It looks like there's an actual answer to "What if phones, but too much?" A study of the shape of young adults' skulls, which found many are adapting to extended phone use by growing horn-like bumps on their heads, is getting renewed attention this week thanks to a BBC story on the way that technology is changing the human body. 

The bumps—called "head horns," "phone bones," and, more simply, "spikes"—have been found on adults between the ages of 18 and 30 in a study by researchers at the University of the Sunshine Coast in Queensland, Australia. They say there's evidence of the skull adapting to a new posture used to look down at phone screens for extended periods, forming a spur on the back of the skull much in the same way that hands and feet form calluses.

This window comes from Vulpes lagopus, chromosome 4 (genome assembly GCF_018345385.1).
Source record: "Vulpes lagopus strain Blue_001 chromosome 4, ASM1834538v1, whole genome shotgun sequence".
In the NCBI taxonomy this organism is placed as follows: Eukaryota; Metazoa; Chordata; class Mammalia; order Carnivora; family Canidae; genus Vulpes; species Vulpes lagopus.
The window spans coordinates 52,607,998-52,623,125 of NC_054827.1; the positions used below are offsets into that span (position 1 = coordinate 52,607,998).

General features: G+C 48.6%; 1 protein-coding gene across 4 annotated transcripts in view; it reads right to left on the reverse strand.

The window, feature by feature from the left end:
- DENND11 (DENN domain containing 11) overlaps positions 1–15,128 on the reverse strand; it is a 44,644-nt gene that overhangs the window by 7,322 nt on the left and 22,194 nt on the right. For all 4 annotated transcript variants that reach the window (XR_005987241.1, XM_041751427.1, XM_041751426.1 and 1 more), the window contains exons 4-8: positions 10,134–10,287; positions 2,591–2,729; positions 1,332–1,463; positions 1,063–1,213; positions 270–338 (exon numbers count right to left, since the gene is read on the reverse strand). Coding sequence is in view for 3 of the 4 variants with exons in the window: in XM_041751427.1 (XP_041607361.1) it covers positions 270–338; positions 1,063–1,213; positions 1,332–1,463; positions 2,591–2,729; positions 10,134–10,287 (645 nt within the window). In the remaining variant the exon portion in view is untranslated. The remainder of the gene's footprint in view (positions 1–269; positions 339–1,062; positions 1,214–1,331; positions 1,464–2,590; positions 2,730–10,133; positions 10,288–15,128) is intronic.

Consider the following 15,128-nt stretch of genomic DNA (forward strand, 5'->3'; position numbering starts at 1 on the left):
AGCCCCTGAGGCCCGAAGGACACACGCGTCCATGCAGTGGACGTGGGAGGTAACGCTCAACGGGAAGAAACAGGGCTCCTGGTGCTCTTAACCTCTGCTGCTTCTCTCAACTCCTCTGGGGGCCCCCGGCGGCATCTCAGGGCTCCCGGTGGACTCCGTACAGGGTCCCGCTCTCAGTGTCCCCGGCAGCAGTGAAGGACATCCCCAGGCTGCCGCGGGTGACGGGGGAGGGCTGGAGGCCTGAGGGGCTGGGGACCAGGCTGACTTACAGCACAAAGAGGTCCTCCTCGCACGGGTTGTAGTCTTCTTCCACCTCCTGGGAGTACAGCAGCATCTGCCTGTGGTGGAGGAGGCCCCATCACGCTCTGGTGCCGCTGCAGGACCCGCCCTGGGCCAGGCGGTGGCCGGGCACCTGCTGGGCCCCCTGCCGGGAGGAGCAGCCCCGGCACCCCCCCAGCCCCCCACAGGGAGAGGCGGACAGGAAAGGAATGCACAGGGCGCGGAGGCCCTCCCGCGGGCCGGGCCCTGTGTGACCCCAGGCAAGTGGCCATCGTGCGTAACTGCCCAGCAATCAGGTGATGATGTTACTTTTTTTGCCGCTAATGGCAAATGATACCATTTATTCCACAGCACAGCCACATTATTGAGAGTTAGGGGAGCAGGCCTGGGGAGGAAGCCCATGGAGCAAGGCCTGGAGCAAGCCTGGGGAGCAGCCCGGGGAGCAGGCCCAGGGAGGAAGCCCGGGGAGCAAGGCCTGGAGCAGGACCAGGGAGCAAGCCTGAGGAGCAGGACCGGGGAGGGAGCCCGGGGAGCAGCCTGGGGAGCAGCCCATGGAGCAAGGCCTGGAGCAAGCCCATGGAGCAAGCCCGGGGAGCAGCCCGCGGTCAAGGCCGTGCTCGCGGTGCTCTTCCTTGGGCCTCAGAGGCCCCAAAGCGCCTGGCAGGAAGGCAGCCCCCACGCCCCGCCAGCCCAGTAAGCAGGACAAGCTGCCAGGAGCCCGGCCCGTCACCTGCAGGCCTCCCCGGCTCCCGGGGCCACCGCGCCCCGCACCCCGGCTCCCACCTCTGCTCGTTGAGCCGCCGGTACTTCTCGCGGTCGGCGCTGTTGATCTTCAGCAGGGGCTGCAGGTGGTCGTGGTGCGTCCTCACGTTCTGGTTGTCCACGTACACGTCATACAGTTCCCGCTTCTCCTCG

“These formations take a long time to develop, so that means that those individuals who suffer from them probably have been stressing that area since early childhood,” the study's author David Shahar told the Washington Post, explaining why the phenomenon appears in people who have had cellphone technology for most of their lives.  

Co-author Mark Sayers told the paper the spurs are a “portent of something nasty going on elsewhere, a sign that the head and neck are not in the proper configuration.”

Sahar thinks that educating young people about the importance of posture can fight the ill effects of "text neck." Of course, they could also take a swing at living in the moment, not a phone in sight.

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